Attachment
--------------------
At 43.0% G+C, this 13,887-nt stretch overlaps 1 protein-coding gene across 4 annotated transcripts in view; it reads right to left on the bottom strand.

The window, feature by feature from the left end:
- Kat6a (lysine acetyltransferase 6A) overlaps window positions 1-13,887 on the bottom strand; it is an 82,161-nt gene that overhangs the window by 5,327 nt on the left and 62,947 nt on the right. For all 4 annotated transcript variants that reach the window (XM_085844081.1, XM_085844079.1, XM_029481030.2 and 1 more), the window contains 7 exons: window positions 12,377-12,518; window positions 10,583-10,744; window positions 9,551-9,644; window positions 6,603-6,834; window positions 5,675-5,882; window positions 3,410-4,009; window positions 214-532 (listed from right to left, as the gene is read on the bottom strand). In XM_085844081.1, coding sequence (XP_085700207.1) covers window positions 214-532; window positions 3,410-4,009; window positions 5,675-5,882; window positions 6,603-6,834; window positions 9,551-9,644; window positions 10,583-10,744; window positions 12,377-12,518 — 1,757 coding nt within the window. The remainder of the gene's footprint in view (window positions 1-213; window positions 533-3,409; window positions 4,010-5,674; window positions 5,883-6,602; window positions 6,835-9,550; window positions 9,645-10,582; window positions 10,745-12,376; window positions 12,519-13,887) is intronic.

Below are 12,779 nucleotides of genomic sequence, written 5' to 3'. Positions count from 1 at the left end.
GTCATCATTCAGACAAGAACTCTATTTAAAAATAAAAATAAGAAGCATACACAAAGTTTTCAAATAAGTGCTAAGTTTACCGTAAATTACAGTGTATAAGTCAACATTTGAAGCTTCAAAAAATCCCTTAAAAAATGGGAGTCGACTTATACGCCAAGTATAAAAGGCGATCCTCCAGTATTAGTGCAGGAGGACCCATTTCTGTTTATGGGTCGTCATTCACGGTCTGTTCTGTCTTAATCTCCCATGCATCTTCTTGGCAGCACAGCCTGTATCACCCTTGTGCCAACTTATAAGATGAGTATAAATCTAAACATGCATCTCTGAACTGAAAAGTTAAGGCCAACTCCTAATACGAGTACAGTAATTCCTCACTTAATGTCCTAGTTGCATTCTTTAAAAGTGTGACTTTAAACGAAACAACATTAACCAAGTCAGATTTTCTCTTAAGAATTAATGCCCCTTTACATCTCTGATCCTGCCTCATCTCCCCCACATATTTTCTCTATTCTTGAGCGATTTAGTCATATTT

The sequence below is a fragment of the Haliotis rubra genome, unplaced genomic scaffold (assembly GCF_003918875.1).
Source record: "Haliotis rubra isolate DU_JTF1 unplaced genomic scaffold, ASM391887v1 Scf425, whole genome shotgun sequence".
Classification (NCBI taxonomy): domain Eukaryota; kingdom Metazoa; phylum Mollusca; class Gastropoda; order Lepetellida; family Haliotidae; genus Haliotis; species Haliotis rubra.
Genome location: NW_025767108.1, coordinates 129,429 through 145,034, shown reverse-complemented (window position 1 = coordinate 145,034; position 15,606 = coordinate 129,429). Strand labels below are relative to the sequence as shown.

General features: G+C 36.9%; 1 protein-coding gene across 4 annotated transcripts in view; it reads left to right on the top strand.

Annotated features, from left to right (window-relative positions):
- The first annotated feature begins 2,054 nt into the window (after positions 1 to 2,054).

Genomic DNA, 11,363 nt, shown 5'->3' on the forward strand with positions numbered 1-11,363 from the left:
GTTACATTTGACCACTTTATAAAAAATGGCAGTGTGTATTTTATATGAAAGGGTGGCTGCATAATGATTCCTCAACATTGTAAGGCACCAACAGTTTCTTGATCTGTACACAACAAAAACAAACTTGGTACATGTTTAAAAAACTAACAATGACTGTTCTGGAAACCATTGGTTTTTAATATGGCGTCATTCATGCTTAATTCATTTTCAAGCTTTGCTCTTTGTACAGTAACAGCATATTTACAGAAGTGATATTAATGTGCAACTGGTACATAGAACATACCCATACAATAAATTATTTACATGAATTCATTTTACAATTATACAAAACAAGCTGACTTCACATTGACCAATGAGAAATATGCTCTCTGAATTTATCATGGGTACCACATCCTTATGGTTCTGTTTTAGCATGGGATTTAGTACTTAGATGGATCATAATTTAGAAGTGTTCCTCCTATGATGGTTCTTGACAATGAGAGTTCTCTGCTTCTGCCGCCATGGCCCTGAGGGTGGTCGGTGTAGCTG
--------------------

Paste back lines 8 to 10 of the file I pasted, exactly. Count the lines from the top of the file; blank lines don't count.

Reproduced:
Classification (NCBI taxonomy): domain Eukaryota; kingdom Metazoa; phylum Mollusca; class Gastropoda; order Lepetellida; family Haliotidae; genus Haliotis; species Haliotis rubra.
Genome location: NW_025767108.1, coordinates 129,429 through 145,034, shown reverse-complemented (window position 1 = coordinate 145,034; position 15,606 = coordinate 129,429). Strand labels below are relative to the sequence as shown.

General features: G+C 36.9%; 1 protein-coding gene across 4 annotated transcripts in view; it reads left to right on the top strand.